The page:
And to make matters worse, many states with conservative governors now require unemployed SNAP recipients to attend often-useless job training programs which force aid recipients to take time away from frequently more productive job searches or educational activities.
This desire to micromanage the lives of poor people dates back a very long time. In medieval Europe, “sumptuary laws” were passed to prevent nonroyalty from wearing fancy looking clothing or eating gourmet food that was determined to be “above their station.” Throughout American history, one of the few things that has always seemed to unite wealthy conservatives and upper-middle-class liberals alike has been proclaiming that poor people should behave more virtuously than they themselves do. Some of the most ardent original proponents of alcohol’s prohibition were progressive, mostly upper and upper-middle class women’s rights advocates (who claimed they wanted to reduce domestic violence among low-income households) and reactionary Ku Klux Klan supporters (who wanted to keep booze away from Catholics and blacks).
So it should come as no surprise that key liberals and conservatives have been teaming up to prevent SNAP recipients from buying soda with their benefit cards. Now, if you really press them (and I do), the vast majority of these anti-soda advocates sheepishly admit that they do, occasionally, drink the sweetened beverages—but that they themselves are “responsible enough” to drink it in limited quantities. These champions of abstinence for the poor defend their choices by claiming that their own sugary drink purchases aren’t subsidized by taxpayers. But every soda in America is subsidized, in one way or another, because both sugar and corn syrup receive direct government support, and soda is delivered over government roads and through government ports and airports.
In 2013, when then New York City Mayor Michael Bloomberg proposed banning soda in the SNAP program, those same beverages were being given out for free in City Hall, and at events held at Gracie Mansion (where he did not live, but where he officially entertained). The employees at Bloomberg L.P.—the financial media, stock market data, and analysis company he founded and led—were even entitled to unlimited free sodas at work. Although Bloomberg later proposed a citywide ban on oversize sodas, he stopped short of proposing anything more stringent for the general population. Bloomberg’s attempts to more strictly restrict food purchases for SNAP recipients sent the appalling message to low-income New Yorkers that they were uniquely unsuited to making decisions about what is best for their own bodies.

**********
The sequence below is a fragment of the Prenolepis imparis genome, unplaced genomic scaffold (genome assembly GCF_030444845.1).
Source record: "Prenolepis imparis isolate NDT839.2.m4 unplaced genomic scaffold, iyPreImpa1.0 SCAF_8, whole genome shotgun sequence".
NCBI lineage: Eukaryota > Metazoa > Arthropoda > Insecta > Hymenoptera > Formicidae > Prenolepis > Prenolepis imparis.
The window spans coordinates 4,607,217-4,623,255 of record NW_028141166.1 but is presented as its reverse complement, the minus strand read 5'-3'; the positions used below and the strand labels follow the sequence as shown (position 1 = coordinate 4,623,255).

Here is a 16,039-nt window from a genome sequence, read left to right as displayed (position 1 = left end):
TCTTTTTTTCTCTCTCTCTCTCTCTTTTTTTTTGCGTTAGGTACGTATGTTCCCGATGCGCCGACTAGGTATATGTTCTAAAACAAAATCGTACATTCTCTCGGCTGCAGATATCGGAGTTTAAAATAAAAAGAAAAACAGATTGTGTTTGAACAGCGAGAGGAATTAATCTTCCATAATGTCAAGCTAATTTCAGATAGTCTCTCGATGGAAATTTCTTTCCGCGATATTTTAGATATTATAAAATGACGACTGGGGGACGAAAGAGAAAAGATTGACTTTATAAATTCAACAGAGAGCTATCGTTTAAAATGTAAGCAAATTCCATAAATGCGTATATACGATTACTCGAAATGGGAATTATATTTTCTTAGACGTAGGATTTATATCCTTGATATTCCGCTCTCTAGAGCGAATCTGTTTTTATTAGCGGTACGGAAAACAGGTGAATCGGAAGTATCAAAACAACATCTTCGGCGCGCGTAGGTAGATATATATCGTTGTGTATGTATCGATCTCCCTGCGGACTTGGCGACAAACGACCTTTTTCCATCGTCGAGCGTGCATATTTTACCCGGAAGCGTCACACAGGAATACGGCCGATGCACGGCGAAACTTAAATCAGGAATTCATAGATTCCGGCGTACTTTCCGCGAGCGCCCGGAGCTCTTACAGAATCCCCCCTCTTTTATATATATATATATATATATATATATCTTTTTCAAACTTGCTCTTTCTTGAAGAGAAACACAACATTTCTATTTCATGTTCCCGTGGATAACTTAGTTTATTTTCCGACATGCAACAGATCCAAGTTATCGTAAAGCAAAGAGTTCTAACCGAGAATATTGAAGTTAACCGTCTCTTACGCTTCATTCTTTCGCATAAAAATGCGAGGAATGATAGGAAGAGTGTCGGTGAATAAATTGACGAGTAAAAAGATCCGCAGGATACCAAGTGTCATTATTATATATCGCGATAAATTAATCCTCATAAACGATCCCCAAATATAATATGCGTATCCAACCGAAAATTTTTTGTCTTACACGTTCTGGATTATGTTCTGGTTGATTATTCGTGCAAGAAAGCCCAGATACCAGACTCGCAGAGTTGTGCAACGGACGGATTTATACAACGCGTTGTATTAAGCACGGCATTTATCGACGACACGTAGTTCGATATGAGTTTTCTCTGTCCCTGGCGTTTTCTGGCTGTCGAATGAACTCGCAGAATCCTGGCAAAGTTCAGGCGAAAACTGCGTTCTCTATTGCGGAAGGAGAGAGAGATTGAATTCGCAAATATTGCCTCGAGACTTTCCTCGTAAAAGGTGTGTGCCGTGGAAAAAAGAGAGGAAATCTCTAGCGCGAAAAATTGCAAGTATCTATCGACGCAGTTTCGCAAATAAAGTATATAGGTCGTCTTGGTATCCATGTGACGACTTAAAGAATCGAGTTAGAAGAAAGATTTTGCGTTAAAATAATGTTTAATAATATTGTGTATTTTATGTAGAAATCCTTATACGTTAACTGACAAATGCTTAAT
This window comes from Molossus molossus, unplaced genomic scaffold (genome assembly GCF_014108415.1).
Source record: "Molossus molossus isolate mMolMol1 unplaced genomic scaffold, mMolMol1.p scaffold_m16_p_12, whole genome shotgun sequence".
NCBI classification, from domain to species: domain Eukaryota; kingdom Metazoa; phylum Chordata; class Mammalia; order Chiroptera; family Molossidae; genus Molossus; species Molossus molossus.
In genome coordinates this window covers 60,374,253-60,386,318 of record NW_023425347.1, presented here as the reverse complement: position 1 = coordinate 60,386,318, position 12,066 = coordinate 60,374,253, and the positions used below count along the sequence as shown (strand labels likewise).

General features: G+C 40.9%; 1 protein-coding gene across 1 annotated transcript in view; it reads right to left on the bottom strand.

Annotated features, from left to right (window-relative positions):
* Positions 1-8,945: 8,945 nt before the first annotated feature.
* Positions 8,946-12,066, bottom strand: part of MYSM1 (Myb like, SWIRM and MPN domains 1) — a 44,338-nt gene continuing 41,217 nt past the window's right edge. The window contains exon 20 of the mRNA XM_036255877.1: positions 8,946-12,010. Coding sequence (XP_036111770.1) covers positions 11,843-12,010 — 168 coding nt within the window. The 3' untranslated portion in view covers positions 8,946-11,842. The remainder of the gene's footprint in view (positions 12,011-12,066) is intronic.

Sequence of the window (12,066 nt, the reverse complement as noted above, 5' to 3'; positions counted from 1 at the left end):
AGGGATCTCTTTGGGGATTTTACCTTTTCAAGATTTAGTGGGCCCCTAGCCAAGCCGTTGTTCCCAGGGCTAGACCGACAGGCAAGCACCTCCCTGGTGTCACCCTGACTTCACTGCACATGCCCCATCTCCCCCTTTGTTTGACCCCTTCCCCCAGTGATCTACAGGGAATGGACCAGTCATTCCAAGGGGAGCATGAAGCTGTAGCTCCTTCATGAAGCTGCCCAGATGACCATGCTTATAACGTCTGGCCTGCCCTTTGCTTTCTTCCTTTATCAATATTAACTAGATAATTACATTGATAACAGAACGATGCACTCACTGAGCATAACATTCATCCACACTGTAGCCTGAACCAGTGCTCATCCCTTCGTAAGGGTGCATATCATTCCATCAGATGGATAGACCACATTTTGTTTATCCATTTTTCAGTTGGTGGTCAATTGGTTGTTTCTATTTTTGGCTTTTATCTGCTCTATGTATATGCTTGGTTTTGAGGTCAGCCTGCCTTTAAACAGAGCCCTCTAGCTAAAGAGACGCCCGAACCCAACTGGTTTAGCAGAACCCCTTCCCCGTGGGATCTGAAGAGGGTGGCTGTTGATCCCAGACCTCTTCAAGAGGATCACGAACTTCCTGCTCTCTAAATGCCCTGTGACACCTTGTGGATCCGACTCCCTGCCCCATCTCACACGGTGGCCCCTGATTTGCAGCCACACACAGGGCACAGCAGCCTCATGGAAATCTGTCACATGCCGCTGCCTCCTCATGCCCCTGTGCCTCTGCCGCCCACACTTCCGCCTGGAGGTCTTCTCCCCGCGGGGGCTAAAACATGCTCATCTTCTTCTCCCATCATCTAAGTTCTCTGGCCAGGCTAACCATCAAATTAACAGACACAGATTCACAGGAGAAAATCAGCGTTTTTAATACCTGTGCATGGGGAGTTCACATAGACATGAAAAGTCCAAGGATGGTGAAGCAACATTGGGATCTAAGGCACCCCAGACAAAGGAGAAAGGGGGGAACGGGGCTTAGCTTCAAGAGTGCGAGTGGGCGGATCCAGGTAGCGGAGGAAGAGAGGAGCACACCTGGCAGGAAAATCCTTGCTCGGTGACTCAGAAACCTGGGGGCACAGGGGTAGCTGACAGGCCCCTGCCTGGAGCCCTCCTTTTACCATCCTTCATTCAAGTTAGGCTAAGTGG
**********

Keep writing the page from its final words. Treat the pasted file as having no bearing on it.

More recently, right-wing Maine Governor Paul R. LePage has tried to essentially blackmail USDA by threatening to cut off SNAP to all 190,000 Maine residents who desperately need them unless USDA agrees to his request to pick and choose what foods people can obtain in the program.
But beyond the philosophical objections to treating poor people differently than everyone else, it is vital to note that banning certain foods from purchase with SNAP dollars would almost certainly not advance the anti-obesity objectives of the scheme’s proponents. This was confirmed by a recent study conducted by the U.S. Department of Agriculture’s Economic Research Service.
It is likely that recipients would still use some of their limited non-SNAP food dollars to buy soda. And if you cut Coke from the menu, people with a sweet tooth would just buy other sugar-sweetened products or desserts that are allowed under the plan.
More importantly, there is no evidence that low-income families who receive SNAP benefits shop any less nutritiously than others with similarly low incomes. The problem isn’t that they make poor choices: the problem is that poor people can’t afford to make better choices—or that those healthier choices don’t exist in their neighborhood.
SNAP ban proponents assume that if we just eliminate a few “bad foods” from our diets, we will all be healthier. That’s ridiculous. For all types of people, good nutrition, as well as reaching and maintaining a healthy weight, are also about balance and adopting improved eating and exercise habits from cradle to grave.
A much better approach than banning so-called “bad” foods would be taking far more action to make healthier food affordable and available for struggling families in low-income neighborhoods. The U.S. Department of Agriculture’s pilot project to allow some online food retailers to accept SNAP benefits is a step in the right direction, and should be expanded. Another positive development is the Obama Administration’s proposed rule that would require stores accepting SNAP benefits to stock healthier food.
It makes far more sense to expect just a little bit more from the companies that receive big government bucks than to further micromanage the lives of the most vulnerable. Let’s start treating all of our citizens who are able to receive help when they need it most—whether they are retiring seniors or struggling working families—with the respect and dignity they deserve.